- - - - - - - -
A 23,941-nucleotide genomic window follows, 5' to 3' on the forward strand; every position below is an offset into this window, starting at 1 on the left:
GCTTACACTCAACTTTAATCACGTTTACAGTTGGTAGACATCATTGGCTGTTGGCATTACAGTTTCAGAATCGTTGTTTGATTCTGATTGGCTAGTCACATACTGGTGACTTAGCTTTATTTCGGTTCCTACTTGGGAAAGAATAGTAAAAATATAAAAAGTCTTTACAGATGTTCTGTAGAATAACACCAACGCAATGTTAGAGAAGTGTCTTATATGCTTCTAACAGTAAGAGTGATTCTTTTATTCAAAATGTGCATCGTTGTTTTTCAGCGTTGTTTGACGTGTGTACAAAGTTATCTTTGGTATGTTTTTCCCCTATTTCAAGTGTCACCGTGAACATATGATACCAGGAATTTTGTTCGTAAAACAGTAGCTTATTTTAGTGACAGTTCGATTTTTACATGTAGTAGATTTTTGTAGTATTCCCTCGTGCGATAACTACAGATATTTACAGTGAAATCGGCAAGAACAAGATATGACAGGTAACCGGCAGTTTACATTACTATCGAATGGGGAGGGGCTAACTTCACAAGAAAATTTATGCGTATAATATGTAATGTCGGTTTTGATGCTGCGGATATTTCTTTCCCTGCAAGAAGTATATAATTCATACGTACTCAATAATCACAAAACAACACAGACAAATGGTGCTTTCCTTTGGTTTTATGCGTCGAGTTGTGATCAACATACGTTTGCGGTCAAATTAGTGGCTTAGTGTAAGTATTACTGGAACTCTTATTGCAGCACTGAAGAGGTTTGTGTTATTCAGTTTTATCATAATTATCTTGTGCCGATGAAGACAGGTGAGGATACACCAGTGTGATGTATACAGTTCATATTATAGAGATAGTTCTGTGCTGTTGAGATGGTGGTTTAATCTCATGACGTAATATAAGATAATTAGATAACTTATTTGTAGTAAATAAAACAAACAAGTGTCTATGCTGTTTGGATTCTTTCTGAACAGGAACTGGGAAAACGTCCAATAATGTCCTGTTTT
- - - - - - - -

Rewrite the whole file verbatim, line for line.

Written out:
A 23,941-nucleotide genomic window follows, 5' to 3' on the forward strand; every position below is an offset into this window, starting at 1 on the left:
GCTTACACTCAACTTTAATCACGTTTACAGTTGGTAGACATCATTGGCTGTTGGCATTACAGTTTCAGAATCGTTGTTTGATTCTGATTGGCTAGTCACATACTGGTGACTTAGCTTTATTTCGGTTCCTACTTGGGAAAGAATAGTAAAAATATAAAAAGTCTTTACAGATGTTCTGTAGAATAACACCAACGCAATGTTAGAGAAGTGTCTTATATGCTTCTAACAGTAAGAGTGATTCTTTTATTCAAAATGTGCATCGTTGTTTTTCAGCGTTGTTTGACGTGTGTACAAAGTTATCTTTGGTATGTTTTTCCCCTATTTCAAGTGTCACCGTGAACATATGATACCAGGAATTTTGTTCGTAAAACAGTAGCTTATTTTAGTGACAGTTCGATTTTTACATGTAGTAGATTTTTGTAGTATTCCCTCGTGCGATAACTACAGATATTTACAGTGAAATCGGCAAGAACAAGATATGACAGGTAACCGGCAGTTTACATTACTATCGAATGGGGAGGGGCTAACTTCACAAGAAAATTTATGCGTATAATATGTAATGTCGGTTTTGATGCTGCGGATATTTCTTTCCCTGCAAGAAGTATATAATTCATACGTACTCAATAATCACAAAACAACACAGACAAATGGTGCTTTCCTTTGGTTTTATGCGTCGAGTTGTGATCAACATACGTTTGCGGTCAAATTAGTGGCTTAGTGTAAGTATTACTGGAACTCTTATTGCAGCACTGAAGAGGTTTGTGTTATTCAGTTTTATCATAATTATCTTGTGCCGATGAAGACAGGTGAGGATACACCAGTGTGATGTATACAGTTCATATTATAGAGATAGTTCTGTGCTGTTGAGATGGTGGTTTAATCTCATGACGTAATATAAGATAATTAGATAACTTATTTGTAGTAAATAAAACAAACAAGTGTCTATGCTGTTTGGATTCTTTCTGAACAGGAACTGGGAAAACGTCCAATAATGTCCTGTTTT